Low doses damage the central 
nervous system of children and 
unborn infants, causing seizures, 
mental retardation and behavioral 
disorders. In children and adults lead 
causes fatigue, disturbed sleep, 
decreased fitness and damage to 
kidneys, liver and blood-forming 
organs. High levels damage the 
nervous system and cause seizures, 
coma and death. 

Lung inflammation and lower 
resistance to infections like bronchitis 
and pneumonia. Suspected of causing 
acute respiratory diseases in children. 

Throat irritation, congestion, chest 
pains, nausea and labored breathing. 
Aggravation of existing lung or heart 
conditions, allergies and asthma-. 
Ozone is especially harmful to those 
who work or play outside. Ozone is 
also harmful to plant life, damaging 
forests and reducing crop yields. 

Increased likelihood of chronic or 
acute respiratory illness. Difficulty 
breathing, aggravation of existing 
respiratory or cardiovascular illness 
and lung damage. 



Irritation of throat and lungs with 
difficulty in breathing. Aggravation of 
existing respiratory or cardiovascular 
illness. 



0.5 ppm 
(1300 ug/m3) 




a Not to be exceeded more than once a year for primary and secondary 
standards. 

b Not to be exceeded more than once a year for primary and secondary 

standards. 
c mg/ m3 = milligrams per cubic meter. 



d ppm = part per million. 

e g/ m3 = micrograms per cubic meter. 

f Established for a three-year average of the 99th percentile of data, 
g Established for a three-year average. 

h Established for a three-year average of the 98th percentile of data. 



-li- 



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-12- 



— 13 — 



issouri's Air Qualit 



Two exceptions to good air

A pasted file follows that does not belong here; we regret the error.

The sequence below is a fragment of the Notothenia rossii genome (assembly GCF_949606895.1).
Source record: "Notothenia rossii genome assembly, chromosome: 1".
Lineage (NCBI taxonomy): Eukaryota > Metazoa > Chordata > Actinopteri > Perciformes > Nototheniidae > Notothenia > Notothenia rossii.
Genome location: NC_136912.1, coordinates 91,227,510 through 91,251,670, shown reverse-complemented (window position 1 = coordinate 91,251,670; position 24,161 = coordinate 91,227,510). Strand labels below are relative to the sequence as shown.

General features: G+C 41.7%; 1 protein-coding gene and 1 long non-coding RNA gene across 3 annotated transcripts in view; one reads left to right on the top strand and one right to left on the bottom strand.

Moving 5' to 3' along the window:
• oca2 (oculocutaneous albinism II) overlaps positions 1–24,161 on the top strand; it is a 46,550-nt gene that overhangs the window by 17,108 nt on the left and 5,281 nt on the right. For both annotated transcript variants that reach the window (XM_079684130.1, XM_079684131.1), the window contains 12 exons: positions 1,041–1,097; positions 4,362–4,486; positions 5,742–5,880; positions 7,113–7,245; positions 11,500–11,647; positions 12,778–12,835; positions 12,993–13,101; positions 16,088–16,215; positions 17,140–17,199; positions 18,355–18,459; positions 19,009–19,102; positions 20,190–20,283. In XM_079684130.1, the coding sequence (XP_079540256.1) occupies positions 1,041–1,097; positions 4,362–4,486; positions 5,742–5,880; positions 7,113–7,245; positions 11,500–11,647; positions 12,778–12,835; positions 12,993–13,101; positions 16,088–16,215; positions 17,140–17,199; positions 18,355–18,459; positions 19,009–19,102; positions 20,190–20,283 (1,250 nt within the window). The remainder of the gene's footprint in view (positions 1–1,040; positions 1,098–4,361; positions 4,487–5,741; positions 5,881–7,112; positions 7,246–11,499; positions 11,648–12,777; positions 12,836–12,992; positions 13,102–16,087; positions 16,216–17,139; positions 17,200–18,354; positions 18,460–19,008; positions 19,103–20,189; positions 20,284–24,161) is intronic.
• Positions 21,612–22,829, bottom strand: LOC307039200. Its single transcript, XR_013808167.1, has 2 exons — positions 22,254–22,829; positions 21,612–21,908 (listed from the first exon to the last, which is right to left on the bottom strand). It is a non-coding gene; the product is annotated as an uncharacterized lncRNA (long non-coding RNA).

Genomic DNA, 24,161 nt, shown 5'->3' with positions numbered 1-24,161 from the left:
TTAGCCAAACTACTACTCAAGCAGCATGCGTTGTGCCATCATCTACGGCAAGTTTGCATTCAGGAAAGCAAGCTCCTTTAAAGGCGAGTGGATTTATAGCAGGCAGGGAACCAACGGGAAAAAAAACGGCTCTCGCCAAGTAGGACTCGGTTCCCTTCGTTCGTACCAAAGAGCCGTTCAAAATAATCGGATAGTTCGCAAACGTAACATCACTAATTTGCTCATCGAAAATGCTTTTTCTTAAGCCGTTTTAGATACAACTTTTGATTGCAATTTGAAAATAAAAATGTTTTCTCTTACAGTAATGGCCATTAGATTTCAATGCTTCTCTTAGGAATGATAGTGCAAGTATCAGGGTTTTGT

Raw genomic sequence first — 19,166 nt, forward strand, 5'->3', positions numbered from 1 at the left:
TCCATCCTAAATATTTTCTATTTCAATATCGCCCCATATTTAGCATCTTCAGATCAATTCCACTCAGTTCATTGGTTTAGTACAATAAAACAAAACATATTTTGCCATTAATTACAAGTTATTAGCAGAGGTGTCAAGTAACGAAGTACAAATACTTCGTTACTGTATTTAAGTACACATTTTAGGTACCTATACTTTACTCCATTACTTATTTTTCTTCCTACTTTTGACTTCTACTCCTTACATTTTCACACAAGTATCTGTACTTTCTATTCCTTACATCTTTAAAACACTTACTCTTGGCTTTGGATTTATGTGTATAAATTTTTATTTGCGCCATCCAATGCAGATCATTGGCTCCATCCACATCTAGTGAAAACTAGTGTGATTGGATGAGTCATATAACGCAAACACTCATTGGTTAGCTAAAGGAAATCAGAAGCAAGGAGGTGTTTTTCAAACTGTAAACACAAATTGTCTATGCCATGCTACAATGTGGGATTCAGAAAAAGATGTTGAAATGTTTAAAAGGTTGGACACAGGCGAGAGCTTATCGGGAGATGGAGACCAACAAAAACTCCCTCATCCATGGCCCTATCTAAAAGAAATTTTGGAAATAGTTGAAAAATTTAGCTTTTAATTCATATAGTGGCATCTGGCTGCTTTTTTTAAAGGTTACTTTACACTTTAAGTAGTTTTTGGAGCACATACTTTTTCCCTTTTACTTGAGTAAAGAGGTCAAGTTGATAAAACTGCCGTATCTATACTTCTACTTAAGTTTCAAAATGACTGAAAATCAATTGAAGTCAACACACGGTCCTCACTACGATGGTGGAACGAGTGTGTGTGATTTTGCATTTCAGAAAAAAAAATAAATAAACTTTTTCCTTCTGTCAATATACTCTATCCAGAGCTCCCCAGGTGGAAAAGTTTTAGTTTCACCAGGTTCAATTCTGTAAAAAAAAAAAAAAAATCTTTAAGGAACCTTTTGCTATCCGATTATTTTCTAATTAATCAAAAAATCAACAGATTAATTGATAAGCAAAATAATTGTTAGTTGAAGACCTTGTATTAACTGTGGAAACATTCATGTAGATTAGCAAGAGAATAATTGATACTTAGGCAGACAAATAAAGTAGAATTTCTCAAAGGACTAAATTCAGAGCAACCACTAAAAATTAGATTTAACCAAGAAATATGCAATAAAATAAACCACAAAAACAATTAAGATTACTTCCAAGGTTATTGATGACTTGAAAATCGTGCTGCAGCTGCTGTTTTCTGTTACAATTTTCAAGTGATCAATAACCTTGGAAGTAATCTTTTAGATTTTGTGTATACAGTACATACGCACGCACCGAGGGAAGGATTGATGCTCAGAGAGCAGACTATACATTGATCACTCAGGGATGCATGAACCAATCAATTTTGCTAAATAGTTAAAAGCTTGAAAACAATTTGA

quality in Missouri are the St. 
Louis area during the summer 
and one spot in eastern Missouri. 
The St. Louis area has repeatedly 
exceeded the ozone standard and is 
designated by the U.S. Environmental 
Protection Agency (EPA) as a 
moderate-level nonattainment area 
for ozone. This area includes the city 
of St. Louis and Franklin, Jefferson, 
St. Charles and St. Louis counties (see 
Page 17), as well as Madison, Monroe 
and St. Clair counties in Illinois. A 
small area near a lead smelter in 



Jefferson County still exceeds federal 
standards for lead (see Page 22). 

Air Quality Trends 

The department monitors air concen- 
trations of the six criteria pollutants 
at selected locations throughout the 
state. Most areas of the state are in 
attainment of the air standards. 

The graphs below are representative 
of general trends of ambient air data 
from four pollutants CO, NOx, SOx 
and PMio- Please see Major Air 
Pollutants on Page 9 for more infor- 
mation on sources of these pollutants 



Air Quality Trends at 
Selected Locations 



NITROGEN DIOXIDE 
ANNUAL MEAN, ppm 

South Lindbergh, Affton 1992-2000 




92 93 



95 96 97 98 99 00 
Years 



CARBON MONOXIDE 
2nd 8-hr MAX, ppm 
St. Charles Rock Road, St. Ann 1992-2000 



Standard = .9 ppm* (parts per million)* 








Trend 








1 1 
1 1 

■ 1 

■ H 


r-i 2~T